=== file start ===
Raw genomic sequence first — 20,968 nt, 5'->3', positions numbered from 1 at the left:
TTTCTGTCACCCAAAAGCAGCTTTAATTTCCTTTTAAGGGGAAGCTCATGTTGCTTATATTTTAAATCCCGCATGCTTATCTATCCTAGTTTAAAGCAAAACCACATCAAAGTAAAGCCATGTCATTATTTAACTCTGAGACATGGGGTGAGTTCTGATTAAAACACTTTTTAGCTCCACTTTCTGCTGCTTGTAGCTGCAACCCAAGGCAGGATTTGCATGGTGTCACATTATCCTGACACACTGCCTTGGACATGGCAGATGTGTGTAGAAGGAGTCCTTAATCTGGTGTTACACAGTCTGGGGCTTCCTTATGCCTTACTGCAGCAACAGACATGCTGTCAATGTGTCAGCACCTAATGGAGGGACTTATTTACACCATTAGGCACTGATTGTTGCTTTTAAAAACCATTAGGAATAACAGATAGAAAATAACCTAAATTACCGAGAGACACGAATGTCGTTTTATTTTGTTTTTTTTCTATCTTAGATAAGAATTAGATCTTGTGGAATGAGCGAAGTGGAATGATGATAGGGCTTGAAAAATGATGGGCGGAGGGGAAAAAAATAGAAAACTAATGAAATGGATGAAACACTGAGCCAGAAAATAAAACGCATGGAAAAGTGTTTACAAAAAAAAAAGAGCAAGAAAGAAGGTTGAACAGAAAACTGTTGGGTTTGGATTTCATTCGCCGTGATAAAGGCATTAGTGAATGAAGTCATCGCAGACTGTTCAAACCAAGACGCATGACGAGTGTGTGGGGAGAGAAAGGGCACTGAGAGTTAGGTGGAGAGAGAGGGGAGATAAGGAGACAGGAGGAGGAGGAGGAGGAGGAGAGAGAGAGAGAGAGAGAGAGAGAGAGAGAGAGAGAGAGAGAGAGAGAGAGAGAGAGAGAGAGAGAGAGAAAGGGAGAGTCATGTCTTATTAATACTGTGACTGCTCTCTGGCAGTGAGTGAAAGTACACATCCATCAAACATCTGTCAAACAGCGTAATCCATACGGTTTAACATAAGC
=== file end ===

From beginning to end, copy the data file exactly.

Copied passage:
Raw genomic sequence first — 20,968 nt, 5'->3', positions numbered from 1 at the left:
TTTCTGTCACCCAAAAGCAGCTTTAATTTCCTTTTAAGGGGAAGCTCATGTTGCTTATATTTTAAATCCCGCATGCTTATCTATCCTAGTTTAAAGCAAAACCACATCAAAGTAAAGCCATGTCATTATTTAACTCTGAGACATGGGGTGAGTTCTGATTAAAACACTTTTTAGCTCCACTTTCTGCTGCTTGTAGCTGCAACCCAAGGCAGGATTTGCATGGTGTCACATTATCCTGACACACTGCCTTGGACATGGCAGATGTGTGTAGAAGGAGTCCTTAATCTGGTGTTACACAGTCTGGGGCTTCCTTATGCCTTACTGCAGCAACAGACATGCTGTCAATGTGTCAGCACCTAATGGAGGGACTTATTTACACCATTAGGCACTGATTGTTGCTTTTAAAAACCATTAGGAATAACAGATAGAAAATAACCTAAATTACCGAGAGACACGAATGTCGTTTTATTTTGTTTTTTTTCTATCTTAGATAAGAATTAGATCTTGTGGAATGAGCGAAGTGGAATGATGATAGGGCTTGAAAAATGATGGGCGGAGGGGAAAAAAATAGAAAACTAATGAAATGGATGAAACACTGAGCCAGAAAATAAAACGCATGGAAAAGTGTTTACAAAAAAAAAAGAGCAAGAAAGAAGGTTGAACAGAAAACTGTTGGGTTTGGATTTCATTCGCCGTGATAAAGGCATTAGTGAATGAAGTCATCGCAGACTGTTCAAACCAAGACGCATGACGAGTGTGTGGGGAGAGAAAGGGCACTGAGAGTTAGGTGGAGAGAGAGGGGAGATAAGGAGACAGGAGGAGGAGGAGGAGGAGGAGAGAGAGAGAGAGAGAGAGAGAGAGAGAGAGAGAGAGAGAGAGAGAGAGAGAGAGAGAGAGAGAGAGAGAAAGGGAGAGTCATGTCTTATTAATACTGTGACTGCTCTCTGGCAGTGAGTGAAAGTACACATCCATCAAACATCTGTCAAACAGCGTAATCCATACGGTTTAACATAAGC